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Homework Help: Trying to work out the speed of a relativistic electron

  1. May 22, 2010 #1
    1. The problem statement, all variables and given/known data

    I have a relativistic electron with energy 10^10 eV and I want to work out its speed. I'm not told if that's total energy or just kinetic energy - which is the sensible assumption to make?

    2. Relevant equations

    (E_tot)^2 = p^2*c^2 + m0^2*c^4

    p = gamma*mv

    gamma = sqrt(1/1-beta^2)

    beta = v/c

    3. The attempt at a solution

    I tried rearranging the above equations to get an expression for v, but I keep getting stupid answers (v = c, v > c).

    I have converted the energy into J and assumed that it is the total energy. Can anyone tell me what I'm doing wrong?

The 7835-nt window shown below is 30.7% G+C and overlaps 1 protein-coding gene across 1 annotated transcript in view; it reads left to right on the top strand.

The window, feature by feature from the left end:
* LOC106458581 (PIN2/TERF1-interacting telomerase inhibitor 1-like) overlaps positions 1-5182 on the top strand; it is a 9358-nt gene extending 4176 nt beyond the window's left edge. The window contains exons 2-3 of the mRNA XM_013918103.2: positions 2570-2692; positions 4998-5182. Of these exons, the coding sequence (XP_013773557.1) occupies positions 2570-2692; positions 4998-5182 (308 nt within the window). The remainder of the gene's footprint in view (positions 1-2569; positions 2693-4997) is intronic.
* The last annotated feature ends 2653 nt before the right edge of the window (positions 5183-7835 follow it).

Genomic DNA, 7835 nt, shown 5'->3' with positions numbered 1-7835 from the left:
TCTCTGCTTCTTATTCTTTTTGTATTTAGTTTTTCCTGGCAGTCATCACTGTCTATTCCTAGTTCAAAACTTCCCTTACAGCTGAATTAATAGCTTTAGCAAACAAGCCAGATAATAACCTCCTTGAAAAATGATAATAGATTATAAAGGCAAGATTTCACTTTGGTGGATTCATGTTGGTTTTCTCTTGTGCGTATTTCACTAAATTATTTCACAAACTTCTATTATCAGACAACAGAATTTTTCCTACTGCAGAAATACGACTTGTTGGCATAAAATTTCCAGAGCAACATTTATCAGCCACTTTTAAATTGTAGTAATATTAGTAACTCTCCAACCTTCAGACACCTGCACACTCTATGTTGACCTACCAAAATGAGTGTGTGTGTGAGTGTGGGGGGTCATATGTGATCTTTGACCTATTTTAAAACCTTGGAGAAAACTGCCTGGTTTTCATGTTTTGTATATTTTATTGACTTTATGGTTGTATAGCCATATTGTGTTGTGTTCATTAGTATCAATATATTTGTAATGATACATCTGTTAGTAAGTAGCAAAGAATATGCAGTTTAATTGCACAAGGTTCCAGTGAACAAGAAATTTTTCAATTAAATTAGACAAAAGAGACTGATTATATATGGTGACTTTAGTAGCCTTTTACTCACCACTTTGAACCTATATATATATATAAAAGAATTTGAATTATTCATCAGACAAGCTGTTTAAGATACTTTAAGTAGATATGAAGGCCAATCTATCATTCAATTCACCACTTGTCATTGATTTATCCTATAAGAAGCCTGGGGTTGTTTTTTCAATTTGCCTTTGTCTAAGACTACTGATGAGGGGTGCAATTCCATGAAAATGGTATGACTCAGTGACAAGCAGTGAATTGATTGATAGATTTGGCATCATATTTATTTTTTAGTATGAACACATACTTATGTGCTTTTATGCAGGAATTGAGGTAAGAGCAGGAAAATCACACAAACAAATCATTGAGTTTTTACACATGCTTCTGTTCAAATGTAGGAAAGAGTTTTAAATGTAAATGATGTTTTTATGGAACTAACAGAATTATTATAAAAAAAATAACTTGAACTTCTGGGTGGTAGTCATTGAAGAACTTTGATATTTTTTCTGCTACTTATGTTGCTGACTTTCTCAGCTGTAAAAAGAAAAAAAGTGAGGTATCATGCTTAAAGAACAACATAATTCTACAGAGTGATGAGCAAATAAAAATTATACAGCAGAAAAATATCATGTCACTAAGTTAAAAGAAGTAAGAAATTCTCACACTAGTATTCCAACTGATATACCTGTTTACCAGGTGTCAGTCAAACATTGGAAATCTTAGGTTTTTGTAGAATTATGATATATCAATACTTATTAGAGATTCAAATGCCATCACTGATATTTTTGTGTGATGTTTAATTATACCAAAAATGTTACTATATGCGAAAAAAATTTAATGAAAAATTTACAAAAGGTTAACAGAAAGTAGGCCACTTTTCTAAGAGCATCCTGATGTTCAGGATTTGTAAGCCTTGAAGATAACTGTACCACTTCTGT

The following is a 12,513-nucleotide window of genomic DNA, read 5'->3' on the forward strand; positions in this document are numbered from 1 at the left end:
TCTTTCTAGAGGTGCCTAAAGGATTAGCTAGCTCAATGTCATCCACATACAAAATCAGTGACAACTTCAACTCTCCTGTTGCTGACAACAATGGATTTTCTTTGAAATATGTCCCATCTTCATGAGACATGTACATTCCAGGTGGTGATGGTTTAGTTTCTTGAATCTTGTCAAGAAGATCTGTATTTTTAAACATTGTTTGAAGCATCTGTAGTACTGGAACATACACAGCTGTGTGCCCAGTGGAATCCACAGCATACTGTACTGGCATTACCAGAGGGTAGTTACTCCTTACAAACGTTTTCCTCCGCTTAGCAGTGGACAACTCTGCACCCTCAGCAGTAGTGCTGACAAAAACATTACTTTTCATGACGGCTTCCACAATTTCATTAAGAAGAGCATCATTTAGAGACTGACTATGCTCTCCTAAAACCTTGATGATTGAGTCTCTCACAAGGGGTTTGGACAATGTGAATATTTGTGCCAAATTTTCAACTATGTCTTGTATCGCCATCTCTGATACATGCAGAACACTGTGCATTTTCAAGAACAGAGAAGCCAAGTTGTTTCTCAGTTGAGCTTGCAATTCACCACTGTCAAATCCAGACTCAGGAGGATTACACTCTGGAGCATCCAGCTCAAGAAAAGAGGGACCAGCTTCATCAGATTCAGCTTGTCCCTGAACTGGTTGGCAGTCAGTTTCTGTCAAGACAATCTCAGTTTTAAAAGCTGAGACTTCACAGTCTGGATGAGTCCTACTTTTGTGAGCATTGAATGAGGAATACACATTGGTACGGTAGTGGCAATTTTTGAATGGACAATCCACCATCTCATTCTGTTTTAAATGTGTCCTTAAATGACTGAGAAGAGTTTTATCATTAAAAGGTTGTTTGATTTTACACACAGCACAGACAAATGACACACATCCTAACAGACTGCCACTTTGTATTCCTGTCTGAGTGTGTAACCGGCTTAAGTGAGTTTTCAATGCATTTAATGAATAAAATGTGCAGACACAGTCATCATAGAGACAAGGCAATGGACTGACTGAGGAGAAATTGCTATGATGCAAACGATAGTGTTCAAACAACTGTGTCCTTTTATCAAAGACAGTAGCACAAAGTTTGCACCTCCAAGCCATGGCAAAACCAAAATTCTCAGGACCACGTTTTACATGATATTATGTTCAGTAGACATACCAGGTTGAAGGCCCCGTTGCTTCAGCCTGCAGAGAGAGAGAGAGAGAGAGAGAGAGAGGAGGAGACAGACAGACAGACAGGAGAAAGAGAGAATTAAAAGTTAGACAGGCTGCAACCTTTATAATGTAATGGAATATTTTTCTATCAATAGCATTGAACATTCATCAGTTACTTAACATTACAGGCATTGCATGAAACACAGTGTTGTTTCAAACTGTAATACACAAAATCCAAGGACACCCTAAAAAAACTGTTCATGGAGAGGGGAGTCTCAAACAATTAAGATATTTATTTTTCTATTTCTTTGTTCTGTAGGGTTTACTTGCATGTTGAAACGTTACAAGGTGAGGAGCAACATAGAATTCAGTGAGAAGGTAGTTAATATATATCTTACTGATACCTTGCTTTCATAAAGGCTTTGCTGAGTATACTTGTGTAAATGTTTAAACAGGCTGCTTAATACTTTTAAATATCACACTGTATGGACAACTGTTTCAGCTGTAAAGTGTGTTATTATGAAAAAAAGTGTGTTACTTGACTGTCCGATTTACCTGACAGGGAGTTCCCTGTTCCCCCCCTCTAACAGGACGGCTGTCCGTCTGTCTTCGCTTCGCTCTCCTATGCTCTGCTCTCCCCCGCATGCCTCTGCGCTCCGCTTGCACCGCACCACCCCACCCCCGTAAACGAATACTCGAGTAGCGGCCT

2. jcsd
  3. May 22, 2010 #2


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    That's the total energy, which is much greater than the rest energy, so your answer should come out very close to c. I suggest you calculate the velocity using β=pc/E. You also might want to use a binomial expansion to approximate p since m0<<E.
  4. May 23, 2010 #3
    I think that it is better to try this (not to use p, almost the same as vela wrote)
    [tex] E = {\gamma}mc^2 = \frac{mc^2}{\sqrt{1-v^2/c^2}}[/tex]
    [tex]\frac{v^2}{c^2}=1- \frac{{E_0}^2}{E^2}[/tex]
    [tex]\frac{v}{c}=\sqrt{1- \frac{{E_0}^2}{E^2}} \approx 1-\frac{1}{2} \frac{{E_0}^2}{E^2}[/tex]
    Last edited: May 23, 2010
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